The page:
The rapid return of piracy

Experts are becoming increasingly concerned over the re-emergence of piracy off the West and East coasts of Africa following the publication of a new report revealing the scale of the increase. 

There has been a significant rise in attacks off West Africa and in the waters of the Gulf of Aden over the last few months, according to Oceans Beyond Piracy, an NGO.

This follows a significant decline that resulted from a concerted naval presence off Somalia and precautionary measures taken by crews on vessels in risk areas. Piracy attacks in the Gulf of Aden declined to a point where non were reported for a lengthy period.

Things are changing, and for the worse.

Research from Oceans Beyond Piracy suggests an upward trend in the number of attacks in 2016 and early 2017, the result of a decline in vigilance within the shipping community, and an increase in the funding pirate gangs have obtained through illicit activities.

In its latest publication on maritime piracy, the NGO group reports that there were 94 seafarers taken hostage in 2016 in west Africa, and 1,921 seafarers subjected to attacks compared with 44 and 1,225 in 2015, respectively.

In east Africa, eight seafarers are still being detained by Somali pirates after 2 years as of May 2017. Although no hijackings were reported in 2016, the unstable socio-political environment remains unchanged and lends itself towards further pirate-related activities.

According to Peter Chalk, Adjunct Senior Political Scientist at the RAND Corporation. one of the key problems is that mitigation measures off the Horn of Africa have focused on addressing piracy at its end point, the sea, rather than at its root, on land.  He explained to fathom-news that there has been no appetite to engage in wholesale nation-building or to increase the capacities of Puntland and Somalialand, areas that have proven effective in fighting piracy.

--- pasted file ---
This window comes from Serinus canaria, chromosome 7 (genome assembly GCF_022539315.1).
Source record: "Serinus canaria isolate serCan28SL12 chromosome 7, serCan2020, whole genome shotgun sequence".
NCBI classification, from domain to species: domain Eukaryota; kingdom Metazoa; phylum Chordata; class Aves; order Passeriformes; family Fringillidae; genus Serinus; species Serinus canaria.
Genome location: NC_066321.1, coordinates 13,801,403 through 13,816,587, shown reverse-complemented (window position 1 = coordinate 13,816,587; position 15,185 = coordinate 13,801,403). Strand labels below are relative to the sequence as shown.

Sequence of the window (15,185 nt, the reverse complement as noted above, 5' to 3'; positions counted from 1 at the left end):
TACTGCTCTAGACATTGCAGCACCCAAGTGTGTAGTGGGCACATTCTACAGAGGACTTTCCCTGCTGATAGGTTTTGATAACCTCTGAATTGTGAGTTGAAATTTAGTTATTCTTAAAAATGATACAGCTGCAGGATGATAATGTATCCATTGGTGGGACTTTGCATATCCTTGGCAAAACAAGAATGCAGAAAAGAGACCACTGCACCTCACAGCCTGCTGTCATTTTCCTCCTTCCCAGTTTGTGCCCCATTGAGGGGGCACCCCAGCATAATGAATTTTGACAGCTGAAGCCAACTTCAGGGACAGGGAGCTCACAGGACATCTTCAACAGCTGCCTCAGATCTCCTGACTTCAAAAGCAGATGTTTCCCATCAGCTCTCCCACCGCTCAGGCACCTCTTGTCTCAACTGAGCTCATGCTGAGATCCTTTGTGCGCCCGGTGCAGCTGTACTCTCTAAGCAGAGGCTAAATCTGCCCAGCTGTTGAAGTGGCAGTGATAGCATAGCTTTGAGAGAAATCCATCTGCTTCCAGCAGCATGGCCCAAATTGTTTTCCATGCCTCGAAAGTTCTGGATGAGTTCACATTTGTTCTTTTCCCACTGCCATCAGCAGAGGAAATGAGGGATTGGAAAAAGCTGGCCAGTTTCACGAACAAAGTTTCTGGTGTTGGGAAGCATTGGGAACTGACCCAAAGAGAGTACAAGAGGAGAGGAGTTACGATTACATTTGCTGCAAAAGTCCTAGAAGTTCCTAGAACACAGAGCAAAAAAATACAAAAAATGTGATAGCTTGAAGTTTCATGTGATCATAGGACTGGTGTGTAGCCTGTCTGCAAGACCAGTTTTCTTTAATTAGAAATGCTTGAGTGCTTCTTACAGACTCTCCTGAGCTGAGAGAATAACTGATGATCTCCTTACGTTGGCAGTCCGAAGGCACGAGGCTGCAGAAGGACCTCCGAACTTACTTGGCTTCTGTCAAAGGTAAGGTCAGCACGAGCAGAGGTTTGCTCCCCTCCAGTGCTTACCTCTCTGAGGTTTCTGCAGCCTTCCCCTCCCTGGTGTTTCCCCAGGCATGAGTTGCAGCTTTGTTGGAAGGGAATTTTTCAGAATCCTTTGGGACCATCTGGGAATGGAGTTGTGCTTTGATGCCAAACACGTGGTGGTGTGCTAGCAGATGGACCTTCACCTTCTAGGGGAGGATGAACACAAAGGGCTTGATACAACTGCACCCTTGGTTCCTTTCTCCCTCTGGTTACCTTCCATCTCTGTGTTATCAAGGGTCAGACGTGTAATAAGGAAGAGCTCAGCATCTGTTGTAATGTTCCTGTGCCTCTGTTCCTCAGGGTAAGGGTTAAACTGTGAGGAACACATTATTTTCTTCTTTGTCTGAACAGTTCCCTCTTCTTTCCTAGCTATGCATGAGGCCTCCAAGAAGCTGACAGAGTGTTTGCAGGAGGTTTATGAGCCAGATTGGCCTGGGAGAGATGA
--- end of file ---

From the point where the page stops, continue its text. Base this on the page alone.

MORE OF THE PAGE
Waters off Asia still remain the largest affected but a downward trend is emerging. While the number of seafarers affected by piracy and armed robbery is greater than Africa with 2,283 reported incidents, this is at last a drop in the 3,674 reported the year before. Chalk believes that pirate related incidents have dropped there due to bilateral and multilateral cooperation to fight piracy and armed maritime crime, sanctioning limited rights of hot pursuit and sharing of intelligence.

There are also a number of institutional arrangements in place that have helped to ameliorate part of the problem such as ReCAAP and the Information Fusion Center.

Piracy also brings extreme economic impact in terms of the cost of protection measures, ransoms, and insurance. Despite falling from US $7bn in 2010 to $1.3bn in 2015, the latest estimates by the NGO for 2016 of $1.7bn indicates the economic impact of piracy is gaining height.

Earlier this week the Danish Government announced that a challenger airplane would be sent to the Indian Ocean to support maritime security at the Horn of Africa.



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